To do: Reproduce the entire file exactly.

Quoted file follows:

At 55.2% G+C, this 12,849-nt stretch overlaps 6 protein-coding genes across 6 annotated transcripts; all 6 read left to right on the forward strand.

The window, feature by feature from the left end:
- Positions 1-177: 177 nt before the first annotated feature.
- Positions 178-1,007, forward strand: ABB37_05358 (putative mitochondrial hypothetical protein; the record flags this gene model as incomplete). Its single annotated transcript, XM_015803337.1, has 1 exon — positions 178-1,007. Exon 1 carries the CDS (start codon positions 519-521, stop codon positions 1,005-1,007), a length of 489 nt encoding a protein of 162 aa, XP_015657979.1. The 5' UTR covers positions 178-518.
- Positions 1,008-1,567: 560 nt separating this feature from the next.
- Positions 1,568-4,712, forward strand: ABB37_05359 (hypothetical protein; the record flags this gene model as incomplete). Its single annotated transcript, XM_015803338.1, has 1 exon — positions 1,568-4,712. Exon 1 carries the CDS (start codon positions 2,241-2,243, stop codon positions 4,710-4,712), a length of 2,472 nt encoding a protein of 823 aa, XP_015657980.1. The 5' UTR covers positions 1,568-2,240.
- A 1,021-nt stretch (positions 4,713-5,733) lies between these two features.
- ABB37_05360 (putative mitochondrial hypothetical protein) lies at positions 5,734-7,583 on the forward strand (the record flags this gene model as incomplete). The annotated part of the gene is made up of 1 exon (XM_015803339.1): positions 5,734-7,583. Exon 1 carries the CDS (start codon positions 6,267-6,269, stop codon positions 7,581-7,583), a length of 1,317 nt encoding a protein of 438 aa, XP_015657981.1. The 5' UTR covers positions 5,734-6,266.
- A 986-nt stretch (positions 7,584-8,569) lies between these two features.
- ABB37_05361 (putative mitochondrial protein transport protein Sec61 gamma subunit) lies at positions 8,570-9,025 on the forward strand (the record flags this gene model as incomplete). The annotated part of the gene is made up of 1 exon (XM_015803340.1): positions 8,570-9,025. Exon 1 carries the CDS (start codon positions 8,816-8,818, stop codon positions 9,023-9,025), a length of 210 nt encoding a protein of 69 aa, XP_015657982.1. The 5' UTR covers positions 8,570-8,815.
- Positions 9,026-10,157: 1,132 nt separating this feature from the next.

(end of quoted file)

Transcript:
At 55.2% G+C, this 12,849-nt stretch overlaps 6 protein-coding genes across 6 annotated transcripts; all 6 read left to right on the forward strand.

The window, feature by feature from the left end:
- Positions 1-177: 177 nt before the first annotated feature.
- Positions 178-1,007, forward strand: ABB37_05358 (putative mitochondrial hypothetical protein; the record flags this gene model as incomplete). Its single annotated transcript, XM_015803337.1, has 1 exon — positions 178-1,007. Exon 1 carries the CDS (start codon positions 519-521, stop codon positions 1,005-1,007), a length of 489 nt encoding a protein of 162 aa, XP_015657979.1. The 5' UTR covers positions 178-518.
- Positions 1,008-1,567: 560 nt separating this feature from the next.
- Positions 1,568-4,712, forward strand: ABB37_05359 (hypothetical protein; the record flags this gene model as incomplete). Its single annotated transcript, XM_015803338.1, has 1 exon — positions 1,568-4,712. Exon 1 carries the CDS (start codon positions 2,241-2,243, stop codon positions 4,710-4,712), a length of 2,472 nt encoding a protein of 823 aa, XP_015657980.1. The 5' UTR covers positions 1,568-2,240.
- A 1,021-nt stretch (positions 4,713-5,733) lies between these two features.
- ABB37_05360 (putative mitochondrial hypothetical protein) lies at positions 5,734-7,583 on the forward strand (the record flags this gene model as incomplete). The annotated part of the gene is made up of 1 exon (XM_015803339.1): positions 5,734-7,583. Exon 1 carries the CDS (start codon positions 6,267-6,269, stop codon positions 7,581-7,583), a length of 1,317 nt encoding a protein of 438 aa, XP_015657981.1. The 5' UTR covers positions 5,734-6,266.
- A 986-nt stretch (positions 7,584-8,569) lies between these two features.
- ABB37_05361 (putative mitochondrial protein transport protein Sec61 gamma subunit) lies at positions 8,570-9,025 on the forward strand (the record flags this gene model as incomplete). The annotated part of the gene is made up of 1 exon (XM_015803340.1): positions 8,570-9,025. Exon 1 carries the CDS (start codon positions 8,816-8,818, stop codon positions 9,023-9,025), a length of 210 nt encoding a protein of 69 aa, XP_015657982.1. The 5' UTR covers positions 8,570-8,815.
- Positions 9,026-10,157: 1,132 nt separating this feature from the next.